Sugar: 7 Reasons You Might Want To Reduce Your Intake

sugar intakeThat weekend treat or that mid-afternoon pick-me-up. Most people would be guilty of falling into one, if not both of these categories at some point. Sugar is so readily available that it is pretty much impossible to avoid. Aside from its obvious inclusion in cakes, chocolates etc., it can be found hiding in some of your favourite foods, including fruits, salad dressings, soups and sauces, breakfast smoothies, breakfast bars and yoghurts, bread, and less surprisingly so, alcohol. A lot of sugary products are cheap to purchase so it’s no surprise that its consumption is so high. With the sweet and satisfying taste, however, comes the adverse health effects. Here are seven reasons you may want to re-evaluate your sugar intake:
1) Zero Nutritional Content
Granulated sugar is found in many foods, including many baked goods, soft drinks, cereals etc. Sugar is also found in other forms, for example white, brown and powdered variations, which are manufactured differently. Although sugars are found in foods that may appear to be healthy, i.e. cereals, the actual nutritional value of these sugars is zero, they are added purely to enhance the taste and appeal of the item. Added sugars contain a high amount of calories but contain no essential nutrients, hence why they are often labelled as ‘empty calories’.
2) Danger Of Over-Loading The Liver With Fructose
Sugar is broken down into two simple sugars before it enters the bloodstream from the digestive tract. The first, Glucose, is found in every living cell on the planet. If we don’t acquire this sugar from our diets, our bodies produce it. The second, Fructose, is different. This sugar is not produced naturally by our bodies in any significant amount, and there is no physiological need for it. Fructose is metabolised and sits in the liver upon ingestion which is fine as long as we don’t eat too much of it. When people do eat large amounts of sugar, the fructose can overload the liver, forcing it to turn the fructose into fat. This can lead to fatty liver and a whole host of other health problems. Although fruits do contain sugar, this is naturally produced, opposed to added sugar, meaning it is almost impossible to overeat fructose by eating fruit.
3) Detrimental Effects On Hormones And The Brain, Resulting In Fat-Promoting Effects
As we know, different foods and drinks affect the body in various ways. Studies have shown that fructose (added sugar), has a negative effect on brain activity and suppression of appetite. When compared with the ingestion of glucose, it is said that fructose results in increased feelings of hunger after eating as it struggles to trigger the satiety centres of the brain that tell your body when you are full. As a result, because the calories from sugar aren’t fulfilling your hunger needs, there is an increased risk of a higher than necessary calorie intake, leaving you vulnerable to obesity, diabetes and other such health problems.
4) Sugar Is Highly Addictive And Encourages Binging
Sugar has a powerful impact on the reward centres of the brain, negatively affecting our brain chemistry, making us crave more and eat more. A large amount of dopamine is released into the Nucleus Accumbens area of the brain when we eat foods that are high in sugar. If eaten often and in large amounts, the dopamine receptors start to down-regulate, meaning there are fewer receptors for the dopamine. This in turn blunts the effect of these foods the next time they are eaten, meaning you will need more junk food in your next meal in order to get the same level of reward. This can be especially dangerous for people of an addictive nature as they can become addicted to these foods and lose control over their consumption. Due to the powerful effect on the reward centres of the brain, sugar and other junk foods function similarly to drugs of abuse and can therefore be very detrimental to health.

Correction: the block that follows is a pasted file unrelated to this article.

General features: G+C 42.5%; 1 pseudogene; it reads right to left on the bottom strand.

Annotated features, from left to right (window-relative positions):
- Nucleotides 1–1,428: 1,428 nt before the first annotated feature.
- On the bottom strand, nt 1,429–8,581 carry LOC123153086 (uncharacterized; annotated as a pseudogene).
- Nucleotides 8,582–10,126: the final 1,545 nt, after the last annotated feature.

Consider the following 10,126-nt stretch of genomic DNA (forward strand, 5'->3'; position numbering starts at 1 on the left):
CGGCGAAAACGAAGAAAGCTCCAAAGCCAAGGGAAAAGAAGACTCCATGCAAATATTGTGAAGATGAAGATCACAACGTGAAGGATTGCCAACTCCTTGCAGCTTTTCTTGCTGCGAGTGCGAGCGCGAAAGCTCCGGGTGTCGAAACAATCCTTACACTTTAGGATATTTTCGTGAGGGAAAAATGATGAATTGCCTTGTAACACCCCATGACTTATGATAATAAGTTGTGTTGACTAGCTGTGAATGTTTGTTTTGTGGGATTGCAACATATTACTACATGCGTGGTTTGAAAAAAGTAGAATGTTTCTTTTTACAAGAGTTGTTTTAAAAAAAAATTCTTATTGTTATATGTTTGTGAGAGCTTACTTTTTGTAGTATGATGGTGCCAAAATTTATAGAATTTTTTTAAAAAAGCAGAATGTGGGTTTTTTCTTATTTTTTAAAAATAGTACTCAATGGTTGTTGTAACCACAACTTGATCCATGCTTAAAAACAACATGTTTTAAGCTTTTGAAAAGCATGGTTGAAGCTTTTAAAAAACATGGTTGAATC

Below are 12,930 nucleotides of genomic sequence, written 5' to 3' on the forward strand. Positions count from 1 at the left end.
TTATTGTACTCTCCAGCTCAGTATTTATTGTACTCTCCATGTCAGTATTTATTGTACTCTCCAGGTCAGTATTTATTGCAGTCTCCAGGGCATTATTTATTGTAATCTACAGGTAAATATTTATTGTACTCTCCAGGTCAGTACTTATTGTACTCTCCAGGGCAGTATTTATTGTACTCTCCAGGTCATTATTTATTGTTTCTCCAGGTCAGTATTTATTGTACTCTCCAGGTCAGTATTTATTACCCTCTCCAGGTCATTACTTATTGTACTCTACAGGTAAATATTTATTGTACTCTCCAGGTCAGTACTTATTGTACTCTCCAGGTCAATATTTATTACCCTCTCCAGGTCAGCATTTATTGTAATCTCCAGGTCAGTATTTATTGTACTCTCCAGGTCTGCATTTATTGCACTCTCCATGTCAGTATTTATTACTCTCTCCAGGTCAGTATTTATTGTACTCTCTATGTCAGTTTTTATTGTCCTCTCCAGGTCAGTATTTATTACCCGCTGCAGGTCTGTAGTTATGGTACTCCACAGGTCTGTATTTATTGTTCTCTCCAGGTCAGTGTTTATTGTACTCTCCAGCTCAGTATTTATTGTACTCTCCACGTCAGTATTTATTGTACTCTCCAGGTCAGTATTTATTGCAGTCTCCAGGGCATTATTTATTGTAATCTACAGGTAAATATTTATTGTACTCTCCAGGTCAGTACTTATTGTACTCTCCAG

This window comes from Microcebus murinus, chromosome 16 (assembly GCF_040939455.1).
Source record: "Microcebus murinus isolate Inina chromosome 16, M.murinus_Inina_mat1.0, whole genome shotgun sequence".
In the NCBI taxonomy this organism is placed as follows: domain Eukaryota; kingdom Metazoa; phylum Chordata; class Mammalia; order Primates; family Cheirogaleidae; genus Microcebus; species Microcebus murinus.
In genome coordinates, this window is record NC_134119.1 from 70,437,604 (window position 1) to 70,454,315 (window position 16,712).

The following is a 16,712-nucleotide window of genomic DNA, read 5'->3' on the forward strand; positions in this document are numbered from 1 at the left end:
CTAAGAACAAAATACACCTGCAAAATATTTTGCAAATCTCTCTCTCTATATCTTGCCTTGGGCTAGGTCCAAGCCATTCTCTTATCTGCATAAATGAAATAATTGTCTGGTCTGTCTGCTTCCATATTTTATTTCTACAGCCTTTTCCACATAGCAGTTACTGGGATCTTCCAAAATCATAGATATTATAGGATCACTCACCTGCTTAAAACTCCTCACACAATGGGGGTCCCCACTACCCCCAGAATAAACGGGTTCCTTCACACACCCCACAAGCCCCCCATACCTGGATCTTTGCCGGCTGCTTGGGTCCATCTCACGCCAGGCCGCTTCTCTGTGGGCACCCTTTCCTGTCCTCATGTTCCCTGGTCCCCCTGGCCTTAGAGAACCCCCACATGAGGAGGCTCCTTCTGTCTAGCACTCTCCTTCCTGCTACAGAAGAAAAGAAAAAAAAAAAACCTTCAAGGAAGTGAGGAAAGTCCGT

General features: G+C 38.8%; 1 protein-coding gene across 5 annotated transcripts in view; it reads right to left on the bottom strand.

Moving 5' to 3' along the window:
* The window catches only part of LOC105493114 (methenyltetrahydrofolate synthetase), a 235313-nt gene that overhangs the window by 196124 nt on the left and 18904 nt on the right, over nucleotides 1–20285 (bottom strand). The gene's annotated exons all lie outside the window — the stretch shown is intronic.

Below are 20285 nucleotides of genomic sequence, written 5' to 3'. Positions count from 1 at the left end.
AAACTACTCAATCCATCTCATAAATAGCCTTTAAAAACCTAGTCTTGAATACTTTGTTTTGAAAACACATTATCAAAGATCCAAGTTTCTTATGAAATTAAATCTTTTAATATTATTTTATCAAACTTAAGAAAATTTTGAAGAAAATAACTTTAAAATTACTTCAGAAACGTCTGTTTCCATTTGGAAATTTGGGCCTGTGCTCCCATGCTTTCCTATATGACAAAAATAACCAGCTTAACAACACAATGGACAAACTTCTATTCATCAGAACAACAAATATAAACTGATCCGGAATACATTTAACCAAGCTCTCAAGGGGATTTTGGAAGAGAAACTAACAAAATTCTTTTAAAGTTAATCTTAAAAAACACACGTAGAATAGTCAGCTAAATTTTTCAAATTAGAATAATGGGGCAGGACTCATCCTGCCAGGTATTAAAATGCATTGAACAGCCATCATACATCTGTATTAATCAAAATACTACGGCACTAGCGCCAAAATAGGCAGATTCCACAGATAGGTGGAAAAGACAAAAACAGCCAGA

5) Raises Cholesterol And Promotes Heart Disease
Heart disease is the number one killer in the world. For many decades it has been accepted that saturated fat was to blame for this, however new studies have suggested that saturated fat is in fact pretty harmless. Therefore, something else must be causing the disease. Mounting evidence suggests that sugar, not fat, may be instrumental in its origination via the harmful effects of fructose on metabolism. According to a recent study in JAMA: Internal Medicine, those who got 17 to 21 per cent of calories from added sugar had a 38 per cent higher risk of dying from cardiovascular disease compared with those who consumed just 8 per cent of their calories from added sugar.
6) Rots Teeth
Sugar can be very detrimental to oral health. It provides easily digestible energy for the bad bacteria in the mouth, meaning your teeth are at high risk of rot and decay. Prolonged exposure to sugar can result in extensive dental work further down the line.
7) Robs You Of Energy And Other Minerals
Sugar depletes numerous vitamins and minerals in our body. Magnesium is used to process it, and when our blood sugar rises, we get a surge of insulin which depletes zinc. In addition to this, when processing sugar, our bodies use potassium, chromium and B vitamins. These are vital for maintaining energy, and serotonin needed for sleep, which goes some way to explaining why, despite popular belief, sugary treats used to increase energy levels, do the complete opposite, leaving you feeling tired and sluggish. Furthermore, sugar also depletes stomach acid which is vital for digestion and robs your bones of minerals.
If you’re looking to reduce the amount of sugar in your diet, these diet plans from Bodychef will get you off to the perfect start. How will cutting out sugar affect your lifestyle?

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